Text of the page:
In California, you can request that the court issue a Judgment of Dissolution of Marriage (the legal label for a divorce) or a Judgment of Legal Separation. If you request a Dissolution of Marriage (a divorce), the Judgment can include your agreements or the court’s orders about parenting, the division of your assets and debts, support, AND you will be changed from being married to being single. If you request a Legal Separation, the Judgment can also include your agreements or the court’s orders about parenting, the division of your assets and debts, support, BUT you are still married. If you decide at a later point that you want to remarry, you will have to file for a Dissolution of Marriage and obtain a separate Judgment changing you from being married to single even though all of your financial and parenting issues may have already been addressed in the Judgment of Legal Separation.
Why would someone request a Judgment of Legal Separation? Sometimes for religious reasons, someone does not want to obtain a divorce, but wants to separate their financial affairs with a court order. And until recently, some people requested a Legal Separation to be able to stay on their spouse’s health insurance due to insurability problems. However, with the changes in health insurance availability and the new policies of many employers not to continue coverage if there is a Judgment of Legal Separation, this is rarely a reason for a Legal Separation anymore. One final reason is that there is a residential requirement to file for divorce. In order to qualify to file for a divorce, you must have lived in California for at least six months and in the county you are filing in for at least three months. If you have not lived in the county where you want to file for three months (perhaps you recently moved there), you can first file for a legal separation (which has no time restrictions for filing) and then later amend your Petition to file for a dissolution of marriage (divorce) once you have resided in the county for three months.
Does this mean you haven’t “separated” until a Judgment of Dissolution of Marriage or a Judgment of Legal Separation has been filed? No. There is a difference between a Judgment of Legal Separation and the “date of separation” that affects your financial rights, duties and responsibilities.
No. A divorce is not automatic. In order to get a divorce you first have to file a request with the court – a Petition for Dissolution (divorce). The earliest date you can be divorced in California is six months from the date the Petition and other papers are served on your spouse. Service can be accomplished is many ways, including having a person over 18 years of age, other than you, handing the papers to your spouse; service by a registered process server or the Sheriff; or by your spouse signing paperwork that is mailed to him/her. Once service has occurred, then the six month waiting period starts. If you want to be in divorced in a particular year, you have to file and serve papers on your spouse no later than June 30.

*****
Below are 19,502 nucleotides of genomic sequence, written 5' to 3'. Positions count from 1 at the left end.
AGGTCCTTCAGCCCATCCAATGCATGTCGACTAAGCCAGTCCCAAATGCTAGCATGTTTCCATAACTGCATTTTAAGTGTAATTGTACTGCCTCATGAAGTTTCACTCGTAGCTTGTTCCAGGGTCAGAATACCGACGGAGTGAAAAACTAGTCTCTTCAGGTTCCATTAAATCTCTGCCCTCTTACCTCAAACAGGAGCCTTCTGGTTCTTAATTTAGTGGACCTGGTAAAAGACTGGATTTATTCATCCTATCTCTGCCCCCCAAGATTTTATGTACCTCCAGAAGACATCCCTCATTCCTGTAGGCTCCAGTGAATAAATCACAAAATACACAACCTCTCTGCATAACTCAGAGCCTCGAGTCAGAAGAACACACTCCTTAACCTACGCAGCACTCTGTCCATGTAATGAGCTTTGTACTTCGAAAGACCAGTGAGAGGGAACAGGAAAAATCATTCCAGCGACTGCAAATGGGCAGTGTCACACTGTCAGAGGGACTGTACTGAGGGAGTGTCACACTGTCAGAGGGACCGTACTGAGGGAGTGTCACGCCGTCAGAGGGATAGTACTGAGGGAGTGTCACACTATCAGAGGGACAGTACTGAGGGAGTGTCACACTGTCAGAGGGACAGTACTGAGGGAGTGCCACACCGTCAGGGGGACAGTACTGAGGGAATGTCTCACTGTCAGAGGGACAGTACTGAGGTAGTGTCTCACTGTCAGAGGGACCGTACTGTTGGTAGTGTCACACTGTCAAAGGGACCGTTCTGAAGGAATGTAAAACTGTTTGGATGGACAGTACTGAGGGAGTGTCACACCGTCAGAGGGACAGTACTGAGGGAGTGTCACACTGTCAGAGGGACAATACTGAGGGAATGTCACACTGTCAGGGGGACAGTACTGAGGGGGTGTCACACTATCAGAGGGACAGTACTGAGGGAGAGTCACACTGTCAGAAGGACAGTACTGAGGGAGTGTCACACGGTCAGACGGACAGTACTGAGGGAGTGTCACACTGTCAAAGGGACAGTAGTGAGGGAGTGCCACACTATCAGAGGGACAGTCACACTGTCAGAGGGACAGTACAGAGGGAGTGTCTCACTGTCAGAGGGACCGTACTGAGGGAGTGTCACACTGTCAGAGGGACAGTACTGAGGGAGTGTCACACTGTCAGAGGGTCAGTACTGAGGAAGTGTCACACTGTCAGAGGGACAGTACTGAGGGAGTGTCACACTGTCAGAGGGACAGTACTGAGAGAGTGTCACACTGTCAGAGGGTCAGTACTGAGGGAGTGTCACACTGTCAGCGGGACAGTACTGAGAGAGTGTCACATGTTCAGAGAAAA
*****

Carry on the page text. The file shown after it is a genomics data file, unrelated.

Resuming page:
If the other issues of the divorce (i.e. property division, support and parenting issues) are not resolved within this six month time frame, you are entitled to request a “bifurcated Judgment.” This is a technical term meaning that your status as a married person is separated from the other issues in your case, and a judgment terminating your status as a married person is obtained and the other issues are decided later. That makes you single again. This does not happen automatically. If you want to terminate your marital status before the other issues of your case are resolved, you must either present an agreement to do this or file a motion to ask the court for a bifurcation. The necessary paperwork has to be filed with the court for this to happen whether by agreement or not.
If you and your spouse or partner reach an agreement about all of the issues in your divorce within the 6 months, then you can submit the agreement and the other required paperwork to the court for the divorce to become official and you will become single when the six month waiting period has elapsed.
All methods of becoming divorced require some affirmative action on your part and a court order that says you are divorced.
You probably believe that you don’t have an estate plan. However, everyone already has an estate plan. It’s not a very good one, but it’s a plan.
The people who write California laws know that too many people never get around to writing even so simple a thing as a handwritten will. Many more than half of the people who die every year, (up to 85% according to some statistics!) have done nothing at all to express an opinion as to how their assets should be distributed or how their spouses, partners or children should be taken care of. If the government had to start from scratch to figure out what to do with each such person, it would take forever.
To avoid chaos when these people die without plans (“intestate” is the word), the state tried to figure out what people would have written if they’d ever gotten around to writing a will or trust. Every state has laws of “Intestate Succession” to determine who will get what when someone dies without a valid will or other estate plan. What these laws do depends on whether the person who dies is married, in a Registered Domestic Partnership, or is single. What the laws do depends on what relatives the person has: children, parents, siblings, etc.
The laws of intestate succession are extremely complicated, and you don’t need to know all of the details. What you should understand is that these laws are geared toward some mythical Everyman. By definition, they won’t be tailored to YOU and YOUR family situation. In my next blog, I’ll explain how it works.
The information in this blog is provided for general informational purposes only and is not intended to be legal advice on your matter. The law changes frequently and varies from jurisdiction to jurisdiction (this blog generally reflects California law). No attorney-client relationship is formed nor should any be implied. Nothing in this blog is intended to substitute for the advice of an attorney. If you require legal advice, please consult with a competent attorney licensed to practice in your jurisdiction. You can contact us at 707-523-0480